Look to the NBA marketing. Its slick playoff campaign featured the Chicago Bulls’ defense, Kobe Bryant of the Lakers and a number of different elements from different teams. The Oklahoma City commercial is about successes and failures. About fans being part of “One team,” about “Family.”
“There’s a certain amount of unity that exists in Oklahoma City that solidified in the bombing experience,” Cornett said. “That’s one of the reasons you’ve seen so many people in Oklahoma City pulling on the same rope. This city has been through so much, through financial catastrophes, to the bombing. This team reflects this new image. Those of us have been here so long are amazed and proud.”
Proud because of how the Thunder have become the team at the top. Amazed because its college atmosphere has translated to the pro arena.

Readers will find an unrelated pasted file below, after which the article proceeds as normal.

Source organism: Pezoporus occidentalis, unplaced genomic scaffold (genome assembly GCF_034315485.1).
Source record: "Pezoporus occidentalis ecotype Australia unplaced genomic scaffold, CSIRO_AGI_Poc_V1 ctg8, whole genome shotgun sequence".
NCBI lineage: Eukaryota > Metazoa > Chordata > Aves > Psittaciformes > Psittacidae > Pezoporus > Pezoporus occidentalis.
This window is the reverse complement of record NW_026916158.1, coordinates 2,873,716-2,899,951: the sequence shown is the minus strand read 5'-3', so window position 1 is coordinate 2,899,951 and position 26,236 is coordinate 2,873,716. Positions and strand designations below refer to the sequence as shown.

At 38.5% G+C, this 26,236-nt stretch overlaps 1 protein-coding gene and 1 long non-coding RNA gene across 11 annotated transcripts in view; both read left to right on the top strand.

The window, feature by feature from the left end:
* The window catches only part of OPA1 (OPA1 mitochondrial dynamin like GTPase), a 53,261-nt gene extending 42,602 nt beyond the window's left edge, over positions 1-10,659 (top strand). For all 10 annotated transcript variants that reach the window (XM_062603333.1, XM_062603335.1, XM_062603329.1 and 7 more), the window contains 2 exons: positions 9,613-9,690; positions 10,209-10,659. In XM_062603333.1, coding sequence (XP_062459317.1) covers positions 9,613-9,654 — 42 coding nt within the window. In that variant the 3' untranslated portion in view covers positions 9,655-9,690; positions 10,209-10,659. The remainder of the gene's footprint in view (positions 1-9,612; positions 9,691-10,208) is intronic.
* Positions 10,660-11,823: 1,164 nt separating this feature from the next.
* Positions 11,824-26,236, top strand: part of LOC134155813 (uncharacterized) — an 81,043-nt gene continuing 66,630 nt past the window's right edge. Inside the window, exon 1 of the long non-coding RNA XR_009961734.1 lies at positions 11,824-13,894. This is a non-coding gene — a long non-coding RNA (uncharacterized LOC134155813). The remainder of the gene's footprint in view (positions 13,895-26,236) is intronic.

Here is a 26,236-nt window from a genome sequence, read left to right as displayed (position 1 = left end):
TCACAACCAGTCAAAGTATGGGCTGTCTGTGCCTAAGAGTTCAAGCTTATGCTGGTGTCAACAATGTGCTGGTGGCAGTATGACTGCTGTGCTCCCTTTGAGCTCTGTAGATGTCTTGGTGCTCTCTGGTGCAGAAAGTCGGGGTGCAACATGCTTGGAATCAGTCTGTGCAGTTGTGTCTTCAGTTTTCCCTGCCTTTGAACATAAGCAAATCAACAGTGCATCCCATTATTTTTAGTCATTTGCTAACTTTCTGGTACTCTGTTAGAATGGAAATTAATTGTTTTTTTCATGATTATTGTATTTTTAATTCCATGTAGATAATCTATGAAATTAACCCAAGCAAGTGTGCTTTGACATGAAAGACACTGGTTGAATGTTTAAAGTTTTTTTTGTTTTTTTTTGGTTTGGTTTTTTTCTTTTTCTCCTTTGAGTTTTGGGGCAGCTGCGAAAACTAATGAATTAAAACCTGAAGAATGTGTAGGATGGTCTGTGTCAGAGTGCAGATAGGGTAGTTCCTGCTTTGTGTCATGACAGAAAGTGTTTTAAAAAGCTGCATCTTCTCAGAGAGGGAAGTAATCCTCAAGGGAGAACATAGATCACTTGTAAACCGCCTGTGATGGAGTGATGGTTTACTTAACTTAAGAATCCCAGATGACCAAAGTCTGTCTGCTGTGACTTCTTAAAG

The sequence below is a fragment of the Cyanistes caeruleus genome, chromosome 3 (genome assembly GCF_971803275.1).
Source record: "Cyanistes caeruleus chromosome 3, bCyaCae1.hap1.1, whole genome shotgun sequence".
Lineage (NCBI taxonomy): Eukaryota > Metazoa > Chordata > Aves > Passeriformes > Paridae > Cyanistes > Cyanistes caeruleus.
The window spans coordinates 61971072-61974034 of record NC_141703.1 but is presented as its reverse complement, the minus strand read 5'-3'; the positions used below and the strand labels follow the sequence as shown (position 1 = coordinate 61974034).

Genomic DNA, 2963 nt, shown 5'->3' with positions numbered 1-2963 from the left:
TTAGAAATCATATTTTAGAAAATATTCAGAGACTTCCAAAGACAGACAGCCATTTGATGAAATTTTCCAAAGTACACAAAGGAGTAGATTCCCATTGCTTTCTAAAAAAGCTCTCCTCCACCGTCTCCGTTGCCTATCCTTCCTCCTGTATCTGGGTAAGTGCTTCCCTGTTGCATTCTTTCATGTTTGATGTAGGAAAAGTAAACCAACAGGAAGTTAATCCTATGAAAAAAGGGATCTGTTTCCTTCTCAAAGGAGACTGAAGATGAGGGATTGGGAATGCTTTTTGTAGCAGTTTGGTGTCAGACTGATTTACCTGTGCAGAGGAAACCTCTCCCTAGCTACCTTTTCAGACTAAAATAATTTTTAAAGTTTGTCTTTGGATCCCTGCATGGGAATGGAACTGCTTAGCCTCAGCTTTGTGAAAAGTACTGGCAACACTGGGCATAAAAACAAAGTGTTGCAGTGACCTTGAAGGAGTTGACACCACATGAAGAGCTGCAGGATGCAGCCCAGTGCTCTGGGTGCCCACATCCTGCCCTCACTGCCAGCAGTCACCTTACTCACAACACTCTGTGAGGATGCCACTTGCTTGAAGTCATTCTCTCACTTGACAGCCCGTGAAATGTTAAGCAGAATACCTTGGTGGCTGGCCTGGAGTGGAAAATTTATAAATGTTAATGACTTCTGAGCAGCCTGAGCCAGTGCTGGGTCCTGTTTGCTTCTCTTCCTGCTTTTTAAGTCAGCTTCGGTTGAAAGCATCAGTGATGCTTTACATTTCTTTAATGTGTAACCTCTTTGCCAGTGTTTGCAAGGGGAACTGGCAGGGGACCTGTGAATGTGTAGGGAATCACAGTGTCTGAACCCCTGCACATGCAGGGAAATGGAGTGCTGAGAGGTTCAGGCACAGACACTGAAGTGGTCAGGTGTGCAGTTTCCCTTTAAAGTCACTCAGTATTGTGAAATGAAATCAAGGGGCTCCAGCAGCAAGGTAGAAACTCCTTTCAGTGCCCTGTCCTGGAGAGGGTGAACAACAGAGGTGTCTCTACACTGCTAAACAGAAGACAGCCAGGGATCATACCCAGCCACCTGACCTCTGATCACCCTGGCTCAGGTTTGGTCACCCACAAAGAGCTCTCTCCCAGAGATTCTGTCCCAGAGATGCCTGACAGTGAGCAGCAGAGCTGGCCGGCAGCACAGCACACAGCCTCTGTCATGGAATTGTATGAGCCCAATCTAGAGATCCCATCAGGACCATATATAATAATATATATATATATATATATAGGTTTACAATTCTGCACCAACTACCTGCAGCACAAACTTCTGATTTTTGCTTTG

“It’s amazing,” said Oklahoma football fanatic Nima Nabavi of the Thunder, admitting his love of the Sooners hasn’t diminished, but his love of the Thunder has flourished. “It feels like the Super Bowl. The sports world is revolving around Oklahoma City. I can take off my Sooner glasses and say that this is bigger than anything that’s happened at OU.”
About another block east of the parking Aldridge was watching over, business was brisk at The House of Bedlam, a store that has capitalized over the state’s divide between Oklahoma and Oklahoma State.
A Thunder flag was on display in the window. OKC shirts, hats and more were for sale.